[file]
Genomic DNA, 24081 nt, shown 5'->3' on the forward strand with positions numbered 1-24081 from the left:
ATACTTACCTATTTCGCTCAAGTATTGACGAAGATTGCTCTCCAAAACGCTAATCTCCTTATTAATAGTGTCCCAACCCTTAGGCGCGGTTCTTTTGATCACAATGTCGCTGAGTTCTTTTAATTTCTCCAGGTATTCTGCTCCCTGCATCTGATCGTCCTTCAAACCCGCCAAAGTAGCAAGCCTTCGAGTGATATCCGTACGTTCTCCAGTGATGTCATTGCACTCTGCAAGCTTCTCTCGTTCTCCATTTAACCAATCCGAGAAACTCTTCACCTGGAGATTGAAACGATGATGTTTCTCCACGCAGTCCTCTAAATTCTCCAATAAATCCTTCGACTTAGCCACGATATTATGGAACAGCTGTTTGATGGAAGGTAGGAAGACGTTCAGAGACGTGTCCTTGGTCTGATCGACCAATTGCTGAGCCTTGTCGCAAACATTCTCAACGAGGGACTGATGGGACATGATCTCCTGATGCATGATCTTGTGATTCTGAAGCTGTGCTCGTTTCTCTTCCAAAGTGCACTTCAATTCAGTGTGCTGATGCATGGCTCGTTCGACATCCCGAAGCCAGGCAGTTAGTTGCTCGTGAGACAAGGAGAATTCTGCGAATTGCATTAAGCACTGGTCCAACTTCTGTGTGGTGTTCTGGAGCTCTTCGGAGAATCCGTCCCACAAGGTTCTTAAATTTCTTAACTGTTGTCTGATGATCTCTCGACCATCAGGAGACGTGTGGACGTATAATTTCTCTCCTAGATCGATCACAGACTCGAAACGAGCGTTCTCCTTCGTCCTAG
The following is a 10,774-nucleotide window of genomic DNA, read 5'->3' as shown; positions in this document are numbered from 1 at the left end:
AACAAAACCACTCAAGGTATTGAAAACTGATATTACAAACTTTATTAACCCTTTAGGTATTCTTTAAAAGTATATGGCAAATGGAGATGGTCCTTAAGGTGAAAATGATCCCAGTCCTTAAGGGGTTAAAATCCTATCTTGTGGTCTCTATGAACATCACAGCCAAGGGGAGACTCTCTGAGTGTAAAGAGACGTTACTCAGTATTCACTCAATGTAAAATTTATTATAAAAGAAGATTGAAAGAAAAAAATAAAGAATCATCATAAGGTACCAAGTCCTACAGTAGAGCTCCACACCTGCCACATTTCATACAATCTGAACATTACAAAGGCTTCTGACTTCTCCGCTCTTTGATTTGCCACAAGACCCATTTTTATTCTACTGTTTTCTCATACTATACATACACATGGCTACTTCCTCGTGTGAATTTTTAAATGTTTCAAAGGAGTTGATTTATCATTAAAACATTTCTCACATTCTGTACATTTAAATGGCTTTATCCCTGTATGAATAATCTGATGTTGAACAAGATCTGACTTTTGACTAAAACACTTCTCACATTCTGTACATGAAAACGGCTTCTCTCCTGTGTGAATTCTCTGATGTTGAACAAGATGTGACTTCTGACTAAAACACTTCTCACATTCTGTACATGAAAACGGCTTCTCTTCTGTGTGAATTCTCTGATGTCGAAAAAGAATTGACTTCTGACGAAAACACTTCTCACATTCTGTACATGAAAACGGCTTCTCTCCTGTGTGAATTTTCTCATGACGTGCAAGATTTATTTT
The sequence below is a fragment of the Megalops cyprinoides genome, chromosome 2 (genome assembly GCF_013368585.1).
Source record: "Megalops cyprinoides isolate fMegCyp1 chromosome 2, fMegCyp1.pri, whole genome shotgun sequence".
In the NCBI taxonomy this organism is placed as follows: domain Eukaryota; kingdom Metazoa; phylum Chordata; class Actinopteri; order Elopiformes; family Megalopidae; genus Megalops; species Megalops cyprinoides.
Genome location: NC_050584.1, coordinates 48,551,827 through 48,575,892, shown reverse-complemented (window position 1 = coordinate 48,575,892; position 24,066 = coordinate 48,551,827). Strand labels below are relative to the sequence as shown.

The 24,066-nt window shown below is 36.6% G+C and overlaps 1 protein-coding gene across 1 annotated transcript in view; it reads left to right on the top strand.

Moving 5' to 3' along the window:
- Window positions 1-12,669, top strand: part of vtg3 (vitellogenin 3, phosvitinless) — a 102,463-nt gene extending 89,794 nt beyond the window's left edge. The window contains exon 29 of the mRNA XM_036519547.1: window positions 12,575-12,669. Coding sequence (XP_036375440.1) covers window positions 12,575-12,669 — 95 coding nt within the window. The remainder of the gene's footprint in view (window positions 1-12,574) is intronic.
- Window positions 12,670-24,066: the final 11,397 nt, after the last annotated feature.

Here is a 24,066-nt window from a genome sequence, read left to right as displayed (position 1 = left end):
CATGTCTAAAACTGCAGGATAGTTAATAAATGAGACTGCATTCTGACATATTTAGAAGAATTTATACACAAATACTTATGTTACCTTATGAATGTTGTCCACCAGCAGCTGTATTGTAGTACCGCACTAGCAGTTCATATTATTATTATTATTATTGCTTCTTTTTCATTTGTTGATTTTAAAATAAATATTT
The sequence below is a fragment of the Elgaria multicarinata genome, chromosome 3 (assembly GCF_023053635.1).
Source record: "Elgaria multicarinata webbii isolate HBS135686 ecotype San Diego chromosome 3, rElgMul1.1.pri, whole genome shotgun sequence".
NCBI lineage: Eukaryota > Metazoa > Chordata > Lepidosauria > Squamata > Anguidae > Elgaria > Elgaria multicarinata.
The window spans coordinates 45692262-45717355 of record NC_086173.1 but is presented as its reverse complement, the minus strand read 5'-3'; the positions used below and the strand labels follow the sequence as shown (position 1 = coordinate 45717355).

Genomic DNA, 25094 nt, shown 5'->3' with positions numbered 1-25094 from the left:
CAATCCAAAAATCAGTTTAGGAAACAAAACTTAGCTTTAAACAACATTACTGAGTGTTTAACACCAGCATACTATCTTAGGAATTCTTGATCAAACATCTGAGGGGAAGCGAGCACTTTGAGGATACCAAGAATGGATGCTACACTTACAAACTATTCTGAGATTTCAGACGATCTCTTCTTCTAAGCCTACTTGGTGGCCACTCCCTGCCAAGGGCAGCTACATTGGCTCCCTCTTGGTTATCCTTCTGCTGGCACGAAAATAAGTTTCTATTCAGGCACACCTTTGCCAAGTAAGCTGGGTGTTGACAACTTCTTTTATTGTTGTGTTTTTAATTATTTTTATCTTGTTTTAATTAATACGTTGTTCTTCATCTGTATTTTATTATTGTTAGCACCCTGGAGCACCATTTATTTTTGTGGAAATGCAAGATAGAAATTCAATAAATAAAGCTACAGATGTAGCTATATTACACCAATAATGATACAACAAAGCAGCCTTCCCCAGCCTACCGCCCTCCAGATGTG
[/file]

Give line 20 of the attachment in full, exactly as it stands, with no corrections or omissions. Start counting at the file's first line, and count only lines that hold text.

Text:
CAATCCAAAAATCAGTTTAGGAAACAAAACTTAGCTTTAAACAACATTACTGAGTGTTTAACACCAGCATACTATCTTAGGAATTCTTGATCAAACATCTGAGGGGAAGCGAGCACTTTGAGGATACCAAGAATGGATGCTACACTTACAAACTATTCTGAGATTTCAGACGATCTCTTCTTCTAAGCCTACTTGGTGGCCACTCCCTGCCAAGGGCAGCTACATTGGCTCCCTCTTGGTTATCCTTCTGCTGGCACGAAAATAAGTTTCTATTCAGGCACACCTTTGCCAAGTAAGCTGGGTGTTGACAACTTCTTTTATTGTTGTGTTTTTAATTATTTTTATCTTGTTTTAATTAATACGTTGTTCTTCATCTGTATTTTATTATTGTTAGCACCCTGGAGCACCATTTATTTTTGTGGAAATGCAAGATAGAAATTCAATAAATAAAGCTACAGATGTAGCTATATTACACCAATAATGATACAACAAAGCAGCCTTCCCCAGCCTACCGCCCTCCAGATGTG